These tips will help you ensure your students maximize their learning before, during, and after playing the game Code Monkey:

  • Sound isn’t necessary to succeed in CodeMonkey, but it does make the challenges more fun.
  • If you don’t have enough computers for all students, students can work in pairs. Make sure they discuss their solutions and work collaboratively. Working in pairs can sometimes be more productive because discussing the process with someone helps us learn better.
  • Check your students’ understanding of turning with degrees: Ask all of them to stand up and instruct them to “turn 90 degrees,” “turn 120 degrees,” and “turn 360 degrees.”
  • Check your students’ understanding of walking backward: Stand with your back to the door and ask, “How many steps do I need to walk in order to get to the door?” (Make sure their answer includes “minus X”.)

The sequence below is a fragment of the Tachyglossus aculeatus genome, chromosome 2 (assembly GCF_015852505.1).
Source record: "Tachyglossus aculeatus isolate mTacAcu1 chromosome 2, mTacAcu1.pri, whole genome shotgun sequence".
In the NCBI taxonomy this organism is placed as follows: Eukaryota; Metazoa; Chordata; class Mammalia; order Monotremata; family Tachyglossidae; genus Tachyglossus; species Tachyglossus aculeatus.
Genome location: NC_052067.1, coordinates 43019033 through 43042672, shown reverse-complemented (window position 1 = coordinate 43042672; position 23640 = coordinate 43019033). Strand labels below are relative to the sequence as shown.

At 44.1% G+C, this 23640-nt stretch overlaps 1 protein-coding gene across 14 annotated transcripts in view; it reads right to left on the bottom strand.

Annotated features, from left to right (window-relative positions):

• Check your students’ understanding of “turnTo”: Play a short game in the spirit of Simon Says. Give instructions to your students to “turnTo” a specific place or a specific student. They should only turn when you say “turnTo”, and not when you say “Turn”.
  • Most of the issues your students will encounter will result from not reading the instructions or the code itself properly. Encourage them to read the instructions/code carefully. They can see the instructions again by clicking the professor (lower-left corner).
  • It’s okay to respond, “I don’t know the answer. Let’s figure this out together.” If you can’t figure out a problem, use it as a good learning lesson for the class: “Technology doesn’t always work out the way we want. Together, we’re a community of learners.”
Filed as:  CodeMonkey